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I read this back in the 1980s or 90s. I'm not sure if it was a story in Omni, or in an anthology. The story starts with some guy waking up in what he perceives to be Hell, but he is alone. He is burnt all over from the fires. Then some girl arrives and she is freezing. He gives her the cloak he had and she decides he's the devil. More people trickle in, all thinking this man is the devil. Then an angel appears and says there was some sort of error. That they should all be in Heaven, as Satan had apologized to God or something of the sort and was allowed back. The guy in the story decides to stay and rule in Hell, instead of being just someone else in Heaven. Does anyone else remember this?

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    The ending sounds like a situational allusions to Lucifer's famous quote from Paradise Lost: "Better to reign in hell than serve in heaven." That might help suggest a title. (I searched an online index of OMNI for anything with "paradise" in the title but didn't find anything.) – Buzz Apr 11 '18 at 22:33
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"Unferno", a novelette by George Alec Effinger, first published in Isaac Asimov's Science Fiction Magazine, July 1985, available at the Internet Archive. Any of these covers ring a bell?

The story starts with some guy waking up in what he perceives to be Hell, but he is alone. He is burnt all over from the fires.

Rosenthal sat on the rock, feeling it scorching his skin, and looked out across the burning lake of sulfur. Noxious clouds of gas wafted through the gloom; the heat was intolerable; and however Rosenthal shifted position, he found no relief from the torment. He shrugged. That was the idea, he supposed, but he didn't have to like it. He stood up again on one foot until he couldn't bear it any longer, then hopped to the other foot, then sat down, then stood up again—this was going to be a hell of a way to spend eternity. At least there were no devils with pitchforks poking at him—

—no devils at all in sight. There should have been, Rosenthal thought. Devils would have made a nice symmetry with the angels he'd seen in Heaven. As a matter of fact, search as he might, Rosenthal neither saw nor heard another being of any sort, anywhere. No damned souls, no gleeful demons—he appeared to be all alone.

Then some girl arrives and she is freezing.

Rosenthal turned and saw a young, fat, pimply girl with straggly brown hair and broad, coarse features. She was the kind of unhappy girl Rosenthal always used to see in the company of a tall, lithe blond beauty who knew better how to fit into a sweater. Here was the drab companion sundered from her attractive friend, helpless now and alone. She was bent over, trying vainly to hide her flabby nakedness. It was an impossible task; it would have been an impossible task with the aid of an army-surplus canvas tent, and all she had to cover herself with were her hands and forearms. Perhaps out of pity, perhaps out of something less generous, Rosenthal turned his back on her.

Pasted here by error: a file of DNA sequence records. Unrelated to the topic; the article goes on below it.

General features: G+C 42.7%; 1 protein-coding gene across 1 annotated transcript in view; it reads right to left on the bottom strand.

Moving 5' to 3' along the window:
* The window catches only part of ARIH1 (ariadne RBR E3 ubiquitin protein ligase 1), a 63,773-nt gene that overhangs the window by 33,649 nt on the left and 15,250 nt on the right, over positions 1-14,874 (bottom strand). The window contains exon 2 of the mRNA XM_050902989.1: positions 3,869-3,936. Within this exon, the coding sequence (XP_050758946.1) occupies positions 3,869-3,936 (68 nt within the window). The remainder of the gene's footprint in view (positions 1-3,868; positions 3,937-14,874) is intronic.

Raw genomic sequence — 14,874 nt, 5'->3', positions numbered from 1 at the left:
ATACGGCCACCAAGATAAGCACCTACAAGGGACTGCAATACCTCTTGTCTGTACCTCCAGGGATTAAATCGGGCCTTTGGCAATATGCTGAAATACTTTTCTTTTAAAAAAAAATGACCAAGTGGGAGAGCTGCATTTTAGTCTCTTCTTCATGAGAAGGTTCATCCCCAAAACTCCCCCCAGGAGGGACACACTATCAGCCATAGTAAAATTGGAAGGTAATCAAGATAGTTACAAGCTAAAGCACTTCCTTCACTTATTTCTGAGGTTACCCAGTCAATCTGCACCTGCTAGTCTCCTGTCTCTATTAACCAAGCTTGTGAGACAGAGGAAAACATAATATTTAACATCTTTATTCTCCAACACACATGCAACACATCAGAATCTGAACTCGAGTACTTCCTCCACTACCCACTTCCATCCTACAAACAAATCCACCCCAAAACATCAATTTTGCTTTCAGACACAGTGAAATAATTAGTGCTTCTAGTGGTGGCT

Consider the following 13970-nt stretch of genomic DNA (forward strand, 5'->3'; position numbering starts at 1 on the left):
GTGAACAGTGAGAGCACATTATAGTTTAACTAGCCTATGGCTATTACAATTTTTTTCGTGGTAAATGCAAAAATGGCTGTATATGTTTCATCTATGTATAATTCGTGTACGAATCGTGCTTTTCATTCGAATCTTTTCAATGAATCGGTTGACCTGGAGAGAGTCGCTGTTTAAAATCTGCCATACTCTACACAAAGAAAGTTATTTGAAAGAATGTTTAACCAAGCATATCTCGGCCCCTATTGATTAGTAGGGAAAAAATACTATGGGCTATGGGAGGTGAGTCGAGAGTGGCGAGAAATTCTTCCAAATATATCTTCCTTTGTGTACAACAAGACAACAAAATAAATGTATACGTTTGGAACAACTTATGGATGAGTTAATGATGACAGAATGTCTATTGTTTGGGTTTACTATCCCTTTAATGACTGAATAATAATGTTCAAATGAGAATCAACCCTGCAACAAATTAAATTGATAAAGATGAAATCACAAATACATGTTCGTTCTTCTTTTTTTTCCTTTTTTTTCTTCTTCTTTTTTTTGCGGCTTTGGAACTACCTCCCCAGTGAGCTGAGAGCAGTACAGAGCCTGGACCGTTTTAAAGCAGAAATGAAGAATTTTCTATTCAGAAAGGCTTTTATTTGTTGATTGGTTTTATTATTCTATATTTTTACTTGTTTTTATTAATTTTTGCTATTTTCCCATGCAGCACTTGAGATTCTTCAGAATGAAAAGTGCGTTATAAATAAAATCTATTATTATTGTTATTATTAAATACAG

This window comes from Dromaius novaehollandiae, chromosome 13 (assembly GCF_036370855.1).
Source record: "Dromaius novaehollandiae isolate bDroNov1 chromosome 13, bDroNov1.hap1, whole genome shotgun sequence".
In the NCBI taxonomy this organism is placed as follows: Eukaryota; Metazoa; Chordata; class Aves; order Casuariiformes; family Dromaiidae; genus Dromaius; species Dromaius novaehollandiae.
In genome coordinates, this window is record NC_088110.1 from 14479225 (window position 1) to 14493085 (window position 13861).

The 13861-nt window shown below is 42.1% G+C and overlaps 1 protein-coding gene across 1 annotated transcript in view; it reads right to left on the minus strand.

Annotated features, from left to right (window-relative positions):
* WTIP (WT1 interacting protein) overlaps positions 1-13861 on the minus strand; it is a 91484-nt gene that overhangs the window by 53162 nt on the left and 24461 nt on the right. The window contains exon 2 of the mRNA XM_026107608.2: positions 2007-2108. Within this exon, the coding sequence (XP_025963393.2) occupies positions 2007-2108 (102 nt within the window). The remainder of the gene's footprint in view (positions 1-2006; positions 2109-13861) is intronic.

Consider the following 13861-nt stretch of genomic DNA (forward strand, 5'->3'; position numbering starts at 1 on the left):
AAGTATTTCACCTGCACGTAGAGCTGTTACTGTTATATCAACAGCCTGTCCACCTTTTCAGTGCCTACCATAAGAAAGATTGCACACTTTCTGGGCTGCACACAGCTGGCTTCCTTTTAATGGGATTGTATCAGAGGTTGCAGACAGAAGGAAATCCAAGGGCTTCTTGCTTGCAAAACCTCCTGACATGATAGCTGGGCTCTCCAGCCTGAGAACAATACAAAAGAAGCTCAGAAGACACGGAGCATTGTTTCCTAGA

"I'm freezing!" she cried.

Rosenthal didn't turn around. "Freezing? This is Hell, stupid. It's hot as hell around here."

"I'm freezing! I've been freezing since I fell into that lake of ice."

He gives her the cloak he had and she decides he's the devil.

"I want a robe for this girl here," he said in a loud voice. And just like that, she had a robe. It was every bit as disgusting as his.

"Thank you, O Satan," she said meekly. She slipped, somewhat disconsolately, into the filthy garment.

Then an angel appears and says there was some sort of error.

Orahamiel pretended to study his flaming sword. "Errors do not often happen in Heaven," he said. "As a matter of fact, your damnation was the very first such error in memory. We're all sorry as h— I mean, sorry as we could be about it. I know that hardly makes up for the misery you've suffered here; but I hope you'll listen to the remarkable story I have to tell, and then accept our apology."

That they should all be in Heaven, as Satan had apologized to God or something of the sort and was allowed back.

"You just had the unbelievably shlimm mazel to appear in Heaven at the precise moment when Satan and all his fallen angels decided to repent and ask God's forgiveness. That's what all the fuss was about. They were being welcomed back into Heaven."

The guy in the story decides to stay and rule in Hell, instead of being just someone else in Heaven.

Orahamiel was astonished. "How could anyone even consider staying here, in preference to returning to Heaven?"

"You forget, I was never really in Heaven. I don't know what I'm missing."

The angel thought that over. "Yes, Satan's punishment was the denial of the beatific vision, and his memory of the bliss he'd lost."

"I never had it to lose in the first place. This Hell isn't much worse than what I was used to when I was still alive."

"And I suppose you'd rather reign in Hell than serve in Heaven, that old business again?"

Rosenthal really didn't want to commit himself, but he'd come too far to back down. "I guess so," he said.

  • Thank you, user14111. That is it! And probably where I read it. – Ann Tarot Apr 12 '18 at 1:09
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    You're welcome! If you choose to do so, you can accept my answer by clicking on the check mark next to it. – user14111 Apr 14 '18 at 1:25
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    Additional note: I read this story in the hardcover Smart Dragons, Foolish Elves (referenced in the isfdb link in the answer), which I got through the Science Fiction Book Club in the early 90's. – Alex M Mar 29 at 22:16

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